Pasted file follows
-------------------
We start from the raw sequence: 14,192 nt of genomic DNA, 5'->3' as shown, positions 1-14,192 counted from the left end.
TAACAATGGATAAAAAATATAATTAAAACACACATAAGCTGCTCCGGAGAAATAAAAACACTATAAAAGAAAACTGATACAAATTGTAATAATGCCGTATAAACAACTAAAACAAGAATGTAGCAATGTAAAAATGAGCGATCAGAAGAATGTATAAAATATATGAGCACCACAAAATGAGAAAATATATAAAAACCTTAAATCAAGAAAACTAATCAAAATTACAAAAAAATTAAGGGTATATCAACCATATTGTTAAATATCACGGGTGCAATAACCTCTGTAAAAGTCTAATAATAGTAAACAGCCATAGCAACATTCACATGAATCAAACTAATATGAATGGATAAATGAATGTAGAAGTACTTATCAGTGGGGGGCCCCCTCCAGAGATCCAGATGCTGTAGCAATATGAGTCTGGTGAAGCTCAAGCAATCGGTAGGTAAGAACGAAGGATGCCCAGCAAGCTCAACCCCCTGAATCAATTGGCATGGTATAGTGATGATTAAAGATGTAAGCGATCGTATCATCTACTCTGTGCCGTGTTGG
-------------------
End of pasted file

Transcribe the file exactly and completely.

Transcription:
We start from the raw sequence: 14,192 nt of genomic DNA, 5'->3' as shown, positions 1-14,192 counted from the left end.
TAACAATGGATAAAAAATATAATTAAAACACACATAAGCTGCTCCGGAGAAATAAAAACACTATAAAAGAAAACTGATACAAATTGTAATAATGCCGTATAAACAACTAAAACAAGAATGTAGCAATGTAAAAATGAGCGATCAGAAGAATGTATAAAATATATGAGCACCACAAAATGAGAAAATATATAAAAACCTTAAATCAAGAAAACTAATCAAAATTACAAAAAAATTAAGGGTATATCAACCATATTGTTAAATATCACGGGTGCAATAACCTCTGTAAAAGTCTAATAATAGTAAACAGCCATAGCAACATTCACATGAATCAAACTAATATGAATGGATAAATGAATGTAGAAGTACTTATCAGTGGGGGGCCCCCTCCAGAGATCCAGATGCTGTAGCAATATGAGTCTGGTGAAGCTCAAGCAATCGGTAGGTAAGAACGAAGGATGCCCAGCAAGCTCAACCCCCTGAATCAATTGGCATGGTATAGTGATGATTAAAGATGTAAGCGATCGTATCATCTACTCTGTGCCGTGTTGG